Monday February 3, 2020
I recently had the pleasure of experiencing the SC100 “Whizzkid” in the metal – and I had forgotten just how small they are.
There were moments when I was convinced that it was ankle-height and the Suzuki remains one of the few cars that makes an Austin A35 seem as large as a Ford Granada.
It is also one of the most delightful Japanese vehicles of its era as well as anticipating the Smart cars by several decades.
The roots of the Whizzkid date back to 1955 when Suzuki pioneered the “Kei” car. The Giugiaro-styled Fronte made its bow in 1971, and the Cervo followed six years - https://www.youtube.com/watch?v=To-pIMpNrAI.
UK sales of flagship SC100 GX commenced in 1979, and the Suzuki was marketed under the name “Whizzkid”.
It would be fair to say that the average British motorist had never before encountered such a machine.
By the late 1970s, small Japanese cars such as the Honda Civic were already common sights, but a 970cc rear-engine coupe just 10 feet 5 inches in length was another matter.
Its nearest British equivalent was the Sunbeam Stiletto, but that had ceased production in 1972.
The Whizzkid’s engine was transversely mounted, and the rear screen opened to allow access to the (limited) luggage space; the spare wheel and the reservoirs for the radiator and the windscreen washers largely occupied the front compartment.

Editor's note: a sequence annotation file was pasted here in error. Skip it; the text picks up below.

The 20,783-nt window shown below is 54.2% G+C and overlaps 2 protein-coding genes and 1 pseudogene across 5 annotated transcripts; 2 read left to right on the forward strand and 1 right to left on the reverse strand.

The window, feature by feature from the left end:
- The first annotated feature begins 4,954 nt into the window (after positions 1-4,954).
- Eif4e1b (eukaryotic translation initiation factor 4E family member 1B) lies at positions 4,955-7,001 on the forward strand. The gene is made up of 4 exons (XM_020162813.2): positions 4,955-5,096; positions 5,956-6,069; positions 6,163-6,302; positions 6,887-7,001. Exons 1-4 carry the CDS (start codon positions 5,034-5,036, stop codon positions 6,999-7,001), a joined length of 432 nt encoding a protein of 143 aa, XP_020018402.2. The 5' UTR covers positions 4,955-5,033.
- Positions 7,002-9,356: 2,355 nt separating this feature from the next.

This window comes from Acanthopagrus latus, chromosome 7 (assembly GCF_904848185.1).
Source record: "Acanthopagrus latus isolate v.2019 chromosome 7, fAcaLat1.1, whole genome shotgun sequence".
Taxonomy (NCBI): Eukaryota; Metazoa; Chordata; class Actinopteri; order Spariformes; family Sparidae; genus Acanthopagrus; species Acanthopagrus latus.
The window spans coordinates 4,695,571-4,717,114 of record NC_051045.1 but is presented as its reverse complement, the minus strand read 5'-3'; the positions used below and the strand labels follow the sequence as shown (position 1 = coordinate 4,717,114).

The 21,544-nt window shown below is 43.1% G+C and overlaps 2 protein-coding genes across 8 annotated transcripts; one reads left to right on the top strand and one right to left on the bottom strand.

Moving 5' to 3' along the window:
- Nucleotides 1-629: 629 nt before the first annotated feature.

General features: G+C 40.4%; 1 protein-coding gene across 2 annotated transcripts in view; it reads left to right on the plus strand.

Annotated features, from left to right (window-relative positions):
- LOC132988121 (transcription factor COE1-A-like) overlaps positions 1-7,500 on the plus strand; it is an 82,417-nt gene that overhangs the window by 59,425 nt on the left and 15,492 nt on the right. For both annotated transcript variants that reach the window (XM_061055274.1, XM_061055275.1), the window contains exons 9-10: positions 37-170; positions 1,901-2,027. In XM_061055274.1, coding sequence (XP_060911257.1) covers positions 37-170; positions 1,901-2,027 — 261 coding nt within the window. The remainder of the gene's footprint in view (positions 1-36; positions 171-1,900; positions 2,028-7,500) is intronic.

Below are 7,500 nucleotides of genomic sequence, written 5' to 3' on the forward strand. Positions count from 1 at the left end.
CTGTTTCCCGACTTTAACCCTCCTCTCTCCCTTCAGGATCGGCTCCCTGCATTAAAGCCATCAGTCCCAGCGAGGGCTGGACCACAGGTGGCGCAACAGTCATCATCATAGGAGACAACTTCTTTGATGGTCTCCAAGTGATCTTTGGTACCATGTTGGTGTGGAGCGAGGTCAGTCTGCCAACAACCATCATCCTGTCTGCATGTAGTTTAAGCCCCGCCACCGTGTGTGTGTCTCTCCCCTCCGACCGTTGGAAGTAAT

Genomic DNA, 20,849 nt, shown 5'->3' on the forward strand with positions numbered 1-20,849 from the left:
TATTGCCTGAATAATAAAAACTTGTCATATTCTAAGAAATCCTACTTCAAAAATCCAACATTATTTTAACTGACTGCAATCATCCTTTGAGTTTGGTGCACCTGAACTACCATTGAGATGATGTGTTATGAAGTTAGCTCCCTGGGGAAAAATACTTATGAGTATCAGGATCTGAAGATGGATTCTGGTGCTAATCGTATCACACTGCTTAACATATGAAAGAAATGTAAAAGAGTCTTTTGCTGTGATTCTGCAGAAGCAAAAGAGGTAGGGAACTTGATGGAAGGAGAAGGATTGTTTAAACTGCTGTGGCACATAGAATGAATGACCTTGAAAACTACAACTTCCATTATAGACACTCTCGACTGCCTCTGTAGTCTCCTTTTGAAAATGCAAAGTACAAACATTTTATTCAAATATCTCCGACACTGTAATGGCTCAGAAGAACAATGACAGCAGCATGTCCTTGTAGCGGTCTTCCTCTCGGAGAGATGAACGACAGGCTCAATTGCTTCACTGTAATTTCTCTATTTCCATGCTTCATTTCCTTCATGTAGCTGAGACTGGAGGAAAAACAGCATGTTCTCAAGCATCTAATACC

The Suzuki was essentially a two-seater – the rear bench was best suited to carrying parcels – but few owners were concerned with such practicalities with such an enjoyable machine.
The advertisements boasted of an 8 mph top speed and Motor remarked ‘No car we have ever tested has even approached this performance/economy compromise, especially at such a low price’.
In short, the Suzuki was ideally suited to the motorist looking to trade in their Midget or Spitfire for a hard-top car, especially as the specification included a cigar lighter, a radio, a clock, a tachometer, reclining seats and tinted glass.
Others regarded the SC100 as the Porsche 911 formula writ small, and with somewhat more affordable a £2,400 price tag.
The Suzuki may not have been as versatile as the Fiat 127L or the Mini 850 but it was cheaper than both.
Suzuki GB sold a mere 4, 696 Whizzkids in the UK before the SC100 was discontinued in 1982.
It was always going to be a niche offering and a propensity to rust has not enhanced their survival rate. But it was really was great fun and still is – as well as making a modern day “small car” appear about as compact as your average juggernaut.
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